Kedoshim: The Challenge of Being “Seen”!

Couples and Ponds, By Jennie-O on, used via Creative Commons license.
Couples and Ponds, By Jennie-O on, used via Creative Commons license.

I usually teach this Torah portion as sort of a Reader’s Digest version of Jewish life. After all, Leviticus 19 contains a basic overview of Jewish ethics, ritual and social laws; all underscored by the phrase “I am Adoni your God.” Leviticus 19 is so important and crucial that we read it not only now, but again on Yom Kippur. It begins with the charge to respect our parents and observe Shabbat, flows on to include such issues as ritual law, care for the poor (verse10), disabilities(14), bio-ethics (16), the “Golden Rule” ( 17), business ethics (35). One could create an entire class by just going through this one chapter.
For us, however, I wanted to look briefly at a verse, known to many, that appears at the end of the chapter. Leviticus 32 reads “You shall rise before the aged and show deference to the old, you shall fear your God, I am the Lord” Two key Hebrew words are noted here. “Sevah” (aged) is a word used to describe the person who is older. The word, “zakein” is used to mean elder, as in sage or community leader. We know that the idea here is to respect those of us who have attained age. There is a wonderful comment by Rabbi Abraham Twerski of Pittsburgh, who notes that the command to “rise” is more than showing respect. He sees this a way of recognizing the elder, of validating their “being”, of making sure the they do not become invisible.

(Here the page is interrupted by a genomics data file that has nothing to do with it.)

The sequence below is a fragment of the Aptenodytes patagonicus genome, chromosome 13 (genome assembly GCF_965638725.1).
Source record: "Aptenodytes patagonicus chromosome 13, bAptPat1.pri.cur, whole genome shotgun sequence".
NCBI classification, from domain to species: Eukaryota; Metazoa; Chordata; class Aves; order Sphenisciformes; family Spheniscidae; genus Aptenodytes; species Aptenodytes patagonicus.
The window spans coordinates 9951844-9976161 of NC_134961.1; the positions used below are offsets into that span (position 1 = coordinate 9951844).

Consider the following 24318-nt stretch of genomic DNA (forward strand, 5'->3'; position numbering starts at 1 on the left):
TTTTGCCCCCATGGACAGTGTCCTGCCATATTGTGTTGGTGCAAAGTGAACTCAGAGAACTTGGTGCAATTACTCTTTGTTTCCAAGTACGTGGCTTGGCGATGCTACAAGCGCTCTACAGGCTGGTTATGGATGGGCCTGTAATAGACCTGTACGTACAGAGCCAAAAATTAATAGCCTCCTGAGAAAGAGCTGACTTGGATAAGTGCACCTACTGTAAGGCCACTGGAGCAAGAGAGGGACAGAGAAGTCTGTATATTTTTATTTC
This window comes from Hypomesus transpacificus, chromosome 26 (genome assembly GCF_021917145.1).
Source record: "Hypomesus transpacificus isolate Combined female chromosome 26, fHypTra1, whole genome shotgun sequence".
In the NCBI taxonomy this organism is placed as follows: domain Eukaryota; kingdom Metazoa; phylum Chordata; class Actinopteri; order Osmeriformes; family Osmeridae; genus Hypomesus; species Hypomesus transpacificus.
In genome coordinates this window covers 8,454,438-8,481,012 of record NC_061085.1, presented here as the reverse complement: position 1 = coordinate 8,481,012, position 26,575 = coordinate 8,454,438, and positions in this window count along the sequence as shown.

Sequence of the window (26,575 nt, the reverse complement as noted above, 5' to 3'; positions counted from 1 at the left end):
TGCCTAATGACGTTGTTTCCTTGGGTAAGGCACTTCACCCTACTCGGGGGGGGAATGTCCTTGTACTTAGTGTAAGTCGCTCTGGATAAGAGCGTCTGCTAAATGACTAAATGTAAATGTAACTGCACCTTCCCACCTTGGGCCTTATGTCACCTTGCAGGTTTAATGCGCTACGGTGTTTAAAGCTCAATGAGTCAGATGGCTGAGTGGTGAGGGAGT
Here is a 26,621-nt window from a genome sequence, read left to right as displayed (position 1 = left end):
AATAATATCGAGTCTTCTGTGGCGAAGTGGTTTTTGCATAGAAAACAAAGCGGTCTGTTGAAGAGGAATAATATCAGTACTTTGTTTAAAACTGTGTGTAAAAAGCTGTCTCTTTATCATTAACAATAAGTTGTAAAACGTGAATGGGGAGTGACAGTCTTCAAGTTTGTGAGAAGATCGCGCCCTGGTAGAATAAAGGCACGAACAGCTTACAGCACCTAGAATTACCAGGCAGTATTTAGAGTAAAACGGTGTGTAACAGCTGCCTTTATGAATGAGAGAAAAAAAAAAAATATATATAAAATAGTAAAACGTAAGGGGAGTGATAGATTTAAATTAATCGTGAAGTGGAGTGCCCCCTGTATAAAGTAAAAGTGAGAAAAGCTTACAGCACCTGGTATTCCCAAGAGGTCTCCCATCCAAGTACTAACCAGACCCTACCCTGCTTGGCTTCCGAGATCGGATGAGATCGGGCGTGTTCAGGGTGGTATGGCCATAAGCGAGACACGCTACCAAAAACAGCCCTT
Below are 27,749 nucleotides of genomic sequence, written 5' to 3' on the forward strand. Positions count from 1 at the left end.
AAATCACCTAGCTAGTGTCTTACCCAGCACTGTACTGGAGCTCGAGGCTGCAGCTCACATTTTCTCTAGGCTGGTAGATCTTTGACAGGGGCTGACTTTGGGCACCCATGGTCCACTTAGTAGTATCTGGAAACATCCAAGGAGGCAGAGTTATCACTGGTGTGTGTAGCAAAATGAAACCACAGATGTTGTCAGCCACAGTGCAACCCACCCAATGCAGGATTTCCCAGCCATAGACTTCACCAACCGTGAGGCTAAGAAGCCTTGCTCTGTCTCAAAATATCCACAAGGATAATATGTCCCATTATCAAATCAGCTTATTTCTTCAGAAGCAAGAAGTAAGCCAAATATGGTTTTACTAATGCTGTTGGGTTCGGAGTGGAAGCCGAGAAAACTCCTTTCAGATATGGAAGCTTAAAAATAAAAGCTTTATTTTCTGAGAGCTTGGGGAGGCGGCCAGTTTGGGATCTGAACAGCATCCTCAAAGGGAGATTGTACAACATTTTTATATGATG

I think this view is especially important in our current American youth oriented society where agism still exists and too may elders exist at the margins of life. They are, as many have expressed to me in workshops and discussions, often made to feel invisible. The portion, and this view of Leviticus 32, is a call to fight that reality. Being “in God’s image” mandates that no one ever is allowed to become invisible. To be called to holiness ( the theme of the portion, is to validate every human being in their existence. Society still has a lot to learn from this one verse.
Shabbat shalom
Rabbi Richard F Address.

About Rabbi Richard Address 696 Articles
Rabbi Richard F. Address, D.Min, is the Founder and Director of Rabbi Address served for over three decades on staff of the Union for Reform Judaism; first as a Regional Director and then, beginning in 1997, as Founder and Director of the URJ’s Department of Jewish Family Concerns and served as a specialist and consultant for the North American Reform Movement in the areas of family related programming. Rabbi Address was ordained from Hebrew Union College-Jewish Institute of Religion in 1972 and began his rabbinic career in Los Angeles congregations. He also served as a part time rabbi for Beth Hillel in Carmel, NJ while regional director and, after his URJ tenure, served as senior rabbi of Congregation M’kor Shalom in Cherry Hill, NJ from 2011-2014.

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